The Bloodstained Butterfly is the odd giallo where the police seem dedicated to their job. Although it boasts the elaborate murders and cast of red herrings one expects from the genre, it also surprises by spending at least as much time on police procedure, forensic science, and courtroom maneuvering.
Alan is a handsome aristocrat who enjoys velvet jackets, cravats, and murdering strippers. He marries a woman in hopes she will curb his homicidal outbursts, and his creepy estate is soon haunted by the ghost of his former wife.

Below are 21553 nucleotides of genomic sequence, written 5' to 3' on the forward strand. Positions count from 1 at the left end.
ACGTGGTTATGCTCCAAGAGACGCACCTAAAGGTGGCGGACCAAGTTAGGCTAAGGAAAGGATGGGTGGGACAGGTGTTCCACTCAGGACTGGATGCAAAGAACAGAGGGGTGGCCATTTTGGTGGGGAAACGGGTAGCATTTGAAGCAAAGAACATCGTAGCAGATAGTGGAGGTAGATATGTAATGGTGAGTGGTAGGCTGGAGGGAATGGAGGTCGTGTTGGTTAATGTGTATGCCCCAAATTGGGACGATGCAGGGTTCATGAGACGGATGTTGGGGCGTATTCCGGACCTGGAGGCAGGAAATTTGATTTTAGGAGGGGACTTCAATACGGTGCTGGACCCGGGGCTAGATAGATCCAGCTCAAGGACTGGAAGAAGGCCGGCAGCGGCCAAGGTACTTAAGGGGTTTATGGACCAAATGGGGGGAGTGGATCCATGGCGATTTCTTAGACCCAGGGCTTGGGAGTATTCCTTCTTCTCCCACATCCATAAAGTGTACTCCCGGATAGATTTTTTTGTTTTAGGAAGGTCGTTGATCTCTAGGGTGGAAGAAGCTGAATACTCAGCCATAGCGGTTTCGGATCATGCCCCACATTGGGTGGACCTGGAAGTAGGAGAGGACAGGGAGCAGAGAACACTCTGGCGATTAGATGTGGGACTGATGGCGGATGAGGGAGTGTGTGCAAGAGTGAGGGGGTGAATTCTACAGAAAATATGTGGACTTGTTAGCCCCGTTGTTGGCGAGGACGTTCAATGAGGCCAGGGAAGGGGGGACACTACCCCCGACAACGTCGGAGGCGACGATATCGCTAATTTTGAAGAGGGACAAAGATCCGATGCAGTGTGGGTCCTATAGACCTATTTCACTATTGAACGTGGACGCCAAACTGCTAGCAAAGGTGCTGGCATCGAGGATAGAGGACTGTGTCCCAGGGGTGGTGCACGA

When it came time for Mario Bava to turn in his version of a Hitchcock movie, he picked up on that underlying current of malicious giddiness and ratcheted it up. In Blood and Black Lace, Bava is a peasant let loose to demolish a nobleman’s home.